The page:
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Elliot Towers

Metal wall cladding helps to add years of life to aging housing project

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Public housing developments across the United States are aging – according to the Urban Institute, 51% of public housing units were built before 1975. This means buildings can lack basic features like adequate insulation and air conditioning that are important for keeping residents healthy and comfortable. A recent renovation project for the Minneapolis Public Housing Authority’s Elliot Twin Towers development shows how these facilities can be upgraded to add decades to their usefulness and comfort to their residents’ lives. A metal wall panel system was used for a creative effect in this project, adding both insulating value and upscale visual flair.

Known locally as the Elliot Twins, the two-building complex was completed in 1961, with identical masonry construction. The plan developed by the MPHA and designers with the Minneapolis office of LHB Corp. included modernizing all 174 units and adding 10 new accessible units along with a connecting common area to serve as a single entrance to both structures. Exteriors also were upgraded, with a layer of insulated metal wall panels for improved energy efficiency topped by a cladding layer of metal panels that give the buildings a like-new appearance from the street.

LHB’s architects used a basic palette of two colors and three profiles for these outer panels to give each structure its own visual identity. “The metal panels allowed us to compose the new elevations in a fairly straight-forward manner,” says Lisa Germann, LHB’s project manager on the job, explaining the mix of corrugated panels and reveal panels the design incorporates. “The field and accent colors were reversed for the two buildings and the pattern was rotated to avoid a visual repeat when looking at both towers.”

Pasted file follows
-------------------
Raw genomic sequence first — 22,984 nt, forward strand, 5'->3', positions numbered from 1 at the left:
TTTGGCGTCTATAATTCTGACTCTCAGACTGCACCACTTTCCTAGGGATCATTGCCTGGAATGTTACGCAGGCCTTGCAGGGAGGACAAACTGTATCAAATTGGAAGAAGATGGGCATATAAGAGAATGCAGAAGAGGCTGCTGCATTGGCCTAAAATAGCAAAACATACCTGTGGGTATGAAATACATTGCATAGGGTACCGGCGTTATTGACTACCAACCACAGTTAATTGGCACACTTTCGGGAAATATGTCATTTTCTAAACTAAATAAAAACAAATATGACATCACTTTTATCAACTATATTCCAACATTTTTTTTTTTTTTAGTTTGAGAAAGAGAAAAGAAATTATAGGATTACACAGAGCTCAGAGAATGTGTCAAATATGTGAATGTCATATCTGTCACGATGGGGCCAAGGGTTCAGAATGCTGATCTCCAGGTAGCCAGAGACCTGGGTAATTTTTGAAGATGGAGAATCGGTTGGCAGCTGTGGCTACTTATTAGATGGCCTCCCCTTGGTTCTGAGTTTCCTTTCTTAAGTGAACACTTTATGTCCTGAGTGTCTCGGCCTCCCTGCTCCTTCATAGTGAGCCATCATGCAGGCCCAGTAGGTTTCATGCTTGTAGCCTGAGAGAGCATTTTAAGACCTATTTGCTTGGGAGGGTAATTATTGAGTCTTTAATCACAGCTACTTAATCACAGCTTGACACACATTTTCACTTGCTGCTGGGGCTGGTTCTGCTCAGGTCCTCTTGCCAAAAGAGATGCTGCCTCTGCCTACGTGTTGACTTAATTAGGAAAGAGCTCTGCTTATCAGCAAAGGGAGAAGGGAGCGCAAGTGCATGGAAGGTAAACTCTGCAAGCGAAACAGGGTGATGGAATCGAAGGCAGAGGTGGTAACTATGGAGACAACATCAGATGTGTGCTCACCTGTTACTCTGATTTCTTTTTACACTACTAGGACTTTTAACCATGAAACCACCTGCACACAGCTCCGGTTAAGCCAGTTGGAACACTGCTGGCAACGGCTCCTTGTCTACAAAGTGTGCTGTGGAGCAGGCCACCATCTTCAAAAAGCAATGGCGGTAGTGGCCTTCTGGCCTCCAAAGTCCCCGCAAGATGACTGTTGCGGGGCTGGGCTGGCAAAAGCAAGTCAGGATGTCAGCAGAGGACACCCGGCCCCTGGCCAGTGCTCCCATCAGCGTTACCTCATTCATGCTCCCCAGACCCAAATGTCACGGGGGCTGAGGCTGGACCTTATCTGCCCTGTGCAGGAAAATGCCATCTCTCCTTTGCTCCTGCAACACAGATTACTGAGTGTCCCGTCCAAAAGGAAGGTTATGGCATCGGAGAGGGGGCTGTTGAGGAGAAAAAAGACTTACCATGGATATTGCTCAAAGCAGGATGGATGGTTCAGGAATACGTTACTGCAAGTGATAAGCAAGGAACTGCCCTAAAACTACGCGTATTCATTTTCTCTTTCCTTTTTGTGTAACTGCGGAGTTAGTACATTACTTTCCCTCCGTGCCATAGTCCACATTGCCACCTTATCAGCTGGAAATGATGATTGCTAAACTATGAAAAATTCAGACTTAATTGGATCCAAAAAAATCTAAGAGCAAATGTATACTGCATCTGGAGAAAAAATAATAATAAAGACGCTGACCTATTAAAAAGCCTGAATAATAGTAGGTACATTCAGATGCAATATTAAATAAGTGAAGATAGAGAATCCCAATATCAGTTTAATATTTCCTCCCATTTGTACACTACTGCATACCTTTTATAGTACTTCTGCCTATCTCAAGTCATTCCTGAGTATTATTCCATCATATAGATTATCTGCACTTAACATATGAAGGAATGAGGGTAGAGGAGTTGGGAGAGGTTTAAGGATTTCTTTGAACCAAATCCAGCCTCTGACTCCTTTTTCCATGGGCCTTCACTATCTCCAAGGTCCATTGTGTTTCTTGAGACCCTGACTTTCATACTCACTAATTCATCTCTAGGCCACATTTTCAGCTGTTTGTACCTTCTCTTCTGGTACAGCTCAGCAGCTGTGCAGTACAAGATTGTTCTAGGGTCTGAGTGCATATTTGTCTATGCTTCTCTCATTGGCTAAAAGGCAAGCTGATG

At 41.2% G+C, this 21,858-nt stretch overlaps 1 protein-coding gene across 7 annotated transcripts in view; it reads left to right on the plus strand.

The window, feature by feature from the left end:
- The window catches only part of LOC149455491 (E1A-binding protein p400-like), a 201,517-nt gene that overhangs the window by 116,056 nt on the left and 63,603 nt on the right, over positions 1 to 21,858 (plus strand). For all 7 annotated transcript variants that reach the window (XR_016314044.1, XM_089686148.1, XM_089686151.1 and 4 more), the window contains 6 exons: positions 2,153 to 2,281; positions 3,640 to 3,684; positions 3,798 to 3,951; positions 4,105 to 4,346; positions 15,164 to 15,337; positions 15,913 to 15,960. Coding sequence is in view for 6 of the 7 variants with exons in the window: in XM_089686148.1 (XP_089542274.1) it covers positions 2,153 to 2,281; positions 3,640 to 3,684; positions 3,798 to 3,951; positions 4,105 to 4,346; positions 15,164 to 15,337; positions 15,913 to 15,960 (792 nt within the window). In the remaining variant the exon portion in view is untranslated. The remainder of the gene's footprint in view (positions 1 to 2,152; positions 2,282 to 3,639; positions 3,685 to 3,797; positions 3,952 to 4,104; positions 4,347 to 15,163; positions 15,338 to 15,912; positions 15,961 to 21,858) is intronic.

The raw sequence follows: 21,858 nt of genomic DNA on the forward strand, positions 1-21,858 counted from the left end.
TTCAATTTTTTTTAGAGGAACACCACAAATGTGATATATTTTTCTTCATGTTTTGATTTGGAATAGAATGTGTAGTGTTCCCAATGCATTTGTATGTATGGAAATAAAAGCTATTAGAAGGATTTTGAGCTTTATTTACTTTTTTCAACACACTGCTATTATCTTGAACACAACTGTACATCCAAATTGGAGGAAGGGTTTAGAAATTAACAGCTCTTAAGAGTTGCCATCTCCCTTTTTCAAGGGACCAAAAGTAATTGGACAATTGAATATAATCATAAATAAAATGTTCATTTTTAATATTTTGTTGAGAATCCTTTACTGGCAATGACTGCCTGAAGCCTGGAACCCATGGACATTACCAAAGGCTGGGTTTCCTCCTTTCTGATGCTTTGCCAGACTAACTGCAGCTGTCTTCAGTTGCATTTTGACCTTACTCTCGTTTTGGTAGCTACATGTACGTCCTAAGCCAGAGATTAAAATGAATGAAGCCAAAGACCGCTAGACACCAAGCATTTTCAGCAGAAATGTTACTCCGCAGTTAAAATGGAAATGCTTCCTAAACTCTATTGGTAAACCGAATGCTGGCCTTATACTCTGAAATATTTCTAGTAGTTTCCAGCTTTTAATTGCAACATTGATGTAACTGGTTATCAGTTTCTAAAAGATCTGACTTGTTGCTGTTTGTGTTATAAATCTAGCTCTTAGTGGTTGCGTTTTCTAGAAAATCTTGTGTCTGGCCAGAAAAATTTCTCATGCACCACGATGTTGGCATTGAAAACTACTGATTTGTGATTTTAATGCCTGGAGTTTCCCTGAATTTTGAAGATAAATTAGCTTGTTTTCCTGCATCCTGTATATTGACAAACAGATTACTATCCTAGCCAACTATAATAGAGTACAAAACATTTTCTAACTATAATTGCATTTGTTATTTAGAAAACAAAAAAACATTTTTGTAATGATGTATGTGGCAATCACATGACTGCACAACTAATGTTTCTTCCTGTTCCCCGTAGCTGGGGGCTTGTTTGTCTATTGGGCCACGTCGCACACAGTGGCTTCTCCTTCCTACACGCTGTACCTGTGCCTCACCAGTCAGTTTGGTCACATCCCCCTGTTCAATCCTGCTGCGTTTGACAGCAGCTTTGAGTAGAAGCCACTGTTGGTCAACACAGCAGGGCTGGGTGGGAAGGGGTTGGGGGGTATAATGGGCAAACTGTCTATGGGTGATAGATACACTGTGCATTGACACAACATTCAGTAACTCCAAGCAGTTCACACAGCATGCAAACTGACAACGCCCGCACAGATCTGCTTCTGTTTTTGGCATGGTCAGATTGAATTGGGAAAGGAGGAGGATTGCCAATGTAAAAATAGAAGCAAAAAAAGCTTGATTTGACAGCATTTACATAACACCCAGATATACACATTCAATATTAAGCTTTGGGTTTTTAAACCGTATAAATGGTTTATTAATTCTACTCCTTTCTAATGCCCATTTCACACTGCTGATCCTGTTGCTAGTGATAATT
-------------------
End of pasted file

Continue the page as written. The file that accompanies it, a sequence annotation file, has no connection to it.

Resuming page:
Germann’s team specified Petersen’s Reveal, Flush and 7.2 rib panels for the exterior cladding and put the different profiles to work as design elements. “The Reveal panel was the primary panel,” she said. “The 7.2 rib panels were used between window openings to organize the windows on the wall and help break up the wall plane. The flush panels were used as a soffit at the perimeter of the first floor.”

The panels were chosen in a mix of Petersen’s Sandstone and Slate Gray Finishes, with the Reveal panels measuring 7-, 11- and 12-in. high. Installers with Oakdale, Minn.-based Mulcahy-Nickolaus utilized some outside help to ensure the finished buildings matched the architects’ vision. “They had a general design in the drawings with the color scheme laid out, and we had a third-party engineer come in and finalize those,” says Dan Rygwalski, Mulcahy-Nickolaus’s project manager on the job. “They gave us a panel layout and control joint layout and they did the figuring of what size panel goes where. That was probably the most complicated part of the job.”

With detailed design plans in hand, Rygwalksi’s team then had to work through a project schedule based on the buildings remaining occupied space while the work – which, in their case, also included interior drywalling and replacing all windows – was underway. “We had to go into people’s units sometimes as they were in there living their daily lives,” he says, even during Minneapolis’s notoriously cold winter months. “We were popping a window out and replacing it in about 20 minutes.”

Petersen worked with both architects and installers early in the project, Rygwalski says, helping to iron out a couple potentially problematic detail issues. “They were very helpful getting stuff going,” he notes. And the work of the full building team has paid off, with a development that’s now in good shape for decades to come. “Everybody I’ve talked to really likes the way it turned out,” he says. Plus, he noted, the MPHA enjoyed a bottom-line bonus that added to their satisfaction with the project. “We were able to finish on schedule and under budget.”

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